Architects: Arsh Design Group / Rambod Eilkhani, Pantea Eslami, Nashid Nabian, Alireza Sherafati
Location: Tehran, Iran
Client: Ahmad Nabian – Abolghasem Nabian
Structure: Javad Nakhaei
Electrical: Ali Piltan
Mechanical: Ali Ghanizadeh
Construction: Arsh Design Group
Project area: 510 sqm
Project year: 2007-2010
Photographs: Arsh Design Group
The clients were two brothers, a geologist and a civil engineer, who asked for two autonomous offices. The driving force in designing the interior was the Enterprise’s “Absolutely-no-Division” policy. Both brothers desired open-plan schemes for their workspaces, [we suggested] with zero or kinetic partitions. Due to the nature of his practice, the geologist asked for a unified, linear studio space, where over-sized blueprints of mine sites and their topographical features could be laid out on long working desks. The civil engineer also envisioned his work space as a single, undivided spatial pocket—a control room, as he called it—with large working desks populated by printouts of charts and tables documenting the up-to-date dynamics of the various construction sites that he would manage simultaneously.
What is more, the relatively minimal size of the parcel allowed for Extra Small as the scale of spatial intervention. The result was a multitude of petite milieus, each architecturally figured out and valued through the tectonic speculations inherent in erecting substantial exposed structures out of concrete. The challenge was to achieve a state of Smooth, meaning light, shadow, and the ambiguous in-between, using poured stone (concrete) and glass as the media chosen to deliver an affective experience.
The location was deep inside a residential island, an enclave of old, near-ruined, provincial-style homes in northern Tehran. Whatever that was to be erected to accommodate the Enterprise had to fit into this surrounding atmosphere of [informal] domesticity. Instead of standing out by introducing a spatio-visual aberration, the beast, the Enterprise, had to fit in by maintaining a caché status.
The [architectural] skin, via which the non-domestic interior would interface with the domestic exterior, had to maintain a low-key profile while establishing itself as high art in the most subtle way. The spatial relationship of the informal domestic and the Enterprise had to be inverted. The domestic was outside, while the Enterprise was encapsulated, dissolving within the extended domesticity without being subdued by it. The Enterprise cherished the exteriorized domus of the street, and therefore was embraced by it.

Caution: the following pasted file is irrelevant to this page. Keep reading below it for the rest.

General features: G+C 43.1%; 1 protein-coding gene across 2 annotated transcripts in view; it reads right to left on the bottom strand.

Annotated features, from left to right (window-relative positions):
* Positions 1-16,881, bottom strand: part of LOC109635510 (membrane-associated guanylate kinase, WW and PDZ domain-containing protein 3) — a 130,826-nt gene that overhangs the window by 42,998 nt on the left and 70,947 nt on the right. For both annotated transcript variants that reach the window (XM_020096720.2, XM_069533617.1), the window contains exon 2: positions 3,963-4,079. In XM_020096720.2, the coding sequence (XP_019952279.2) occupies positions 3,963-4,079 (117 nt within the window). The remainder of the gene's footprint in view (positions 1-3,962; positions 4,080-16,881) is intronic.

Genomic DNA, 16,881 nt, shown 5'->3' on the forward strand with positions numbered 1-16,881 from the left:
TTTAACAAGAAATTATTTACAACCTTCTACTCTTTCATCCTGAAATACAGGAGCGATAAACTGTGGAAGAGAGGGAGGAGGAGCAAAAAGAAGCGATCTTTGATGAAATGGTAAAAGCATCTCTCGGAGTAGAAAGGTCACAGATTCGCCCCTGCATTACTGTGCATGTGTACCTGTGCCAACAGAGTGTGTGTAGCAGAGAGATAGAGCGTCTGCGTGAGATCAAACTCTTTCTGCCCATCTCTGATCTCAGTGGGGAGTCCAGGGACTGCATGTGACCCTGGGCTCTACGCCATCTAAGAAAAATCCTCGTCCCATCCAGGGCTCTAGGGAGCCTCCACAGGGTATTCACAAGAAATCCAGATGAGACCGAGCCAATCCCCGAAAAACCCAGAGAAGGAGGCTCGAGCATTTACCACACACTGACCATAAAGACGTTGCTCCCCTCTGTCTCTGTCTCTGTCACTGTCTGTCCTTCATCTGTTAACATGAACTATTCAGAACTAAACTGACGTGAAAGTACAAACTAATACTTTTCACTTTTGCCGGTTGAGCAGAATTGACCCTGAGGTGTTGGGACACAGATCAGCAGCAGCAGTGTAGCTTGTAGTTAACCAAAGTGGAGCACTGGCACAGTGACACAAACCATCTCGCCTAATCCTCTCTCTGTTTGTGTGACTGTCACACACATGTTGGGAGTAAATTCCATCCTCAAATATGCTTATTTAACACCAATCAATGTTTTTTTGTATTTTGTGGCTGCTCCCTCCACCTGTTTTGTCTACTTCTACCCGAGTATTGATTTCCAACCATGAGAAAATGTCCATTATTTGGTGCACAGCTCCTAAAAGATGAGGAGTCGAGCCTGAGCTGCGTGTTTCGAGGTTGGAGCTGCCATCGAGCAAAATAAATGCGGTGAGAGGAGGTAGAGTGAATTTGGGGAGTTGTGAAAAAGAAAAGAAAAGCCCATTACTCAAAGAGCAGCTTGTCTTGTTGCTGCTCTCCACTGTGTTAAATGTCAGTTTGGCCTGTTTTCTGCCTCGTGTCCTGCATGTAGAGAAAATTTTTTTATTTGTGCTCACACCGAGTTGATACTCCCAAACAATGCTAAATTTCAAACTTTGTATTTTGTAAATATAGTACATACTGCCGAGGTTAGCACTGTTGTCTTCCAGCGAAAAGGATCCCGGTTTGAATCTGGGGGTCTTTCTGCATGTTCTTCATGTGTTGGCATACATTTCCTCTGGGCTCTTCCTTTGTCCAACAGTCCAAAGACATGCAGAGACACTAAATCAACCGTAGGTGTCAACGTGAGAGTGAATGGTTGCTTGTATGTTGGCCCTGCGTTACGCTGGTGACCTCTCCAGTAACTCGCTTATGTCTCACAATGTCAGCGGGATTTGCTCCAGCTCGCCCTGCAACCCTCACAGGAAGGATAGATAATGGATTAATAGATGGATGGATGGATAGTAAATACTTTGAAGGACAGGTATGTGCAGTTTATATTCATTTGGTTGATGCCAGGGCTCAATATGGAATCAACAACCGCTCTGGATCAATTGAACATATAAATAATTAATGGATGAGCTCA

The orientation of the erected mass in relation to the remaining void was the result of a fortunate mistake -provoked through manipulation of city regulations- a spatial Erratum of city officials in identifying the appropriate boundaries of the buildable envelope according to zoning bylaws (instead of covering the eastern 60% of the parcel, the officials delineated the buildable envelope as the northern 60% of the lot due to the absurd orientation of the parcel and how it was willfully exaggerated in the construction permit request documents).
The error was provoked, cherished and embraced. As a result, the absurd proportions of the elongated buildable envelope allowed for a linear, almost corridor-like interior to take shape, satisfying the requirements of the Enterprise. The byproduct of the error was a very special outcome: the interface between the interior Enterprise and the exterior En Scène was minimized, allowing it to fit in even better. The interior corridor of the Enterprise was extended indefinitely [via maximized transparency of the threshold] to the domesticity that was everywhere out there, in the terrain vague framed between the silhouettes of the coupled-up apartment buildings facing each other via back-to-back yards. The two brothers would stand at the end of the interior enterprise, looking through the infinite green opening of tens of back-to-back yards vanishing into the far-away horizon, meeting the ambiguity of the mountain whose profile was blurred by distance.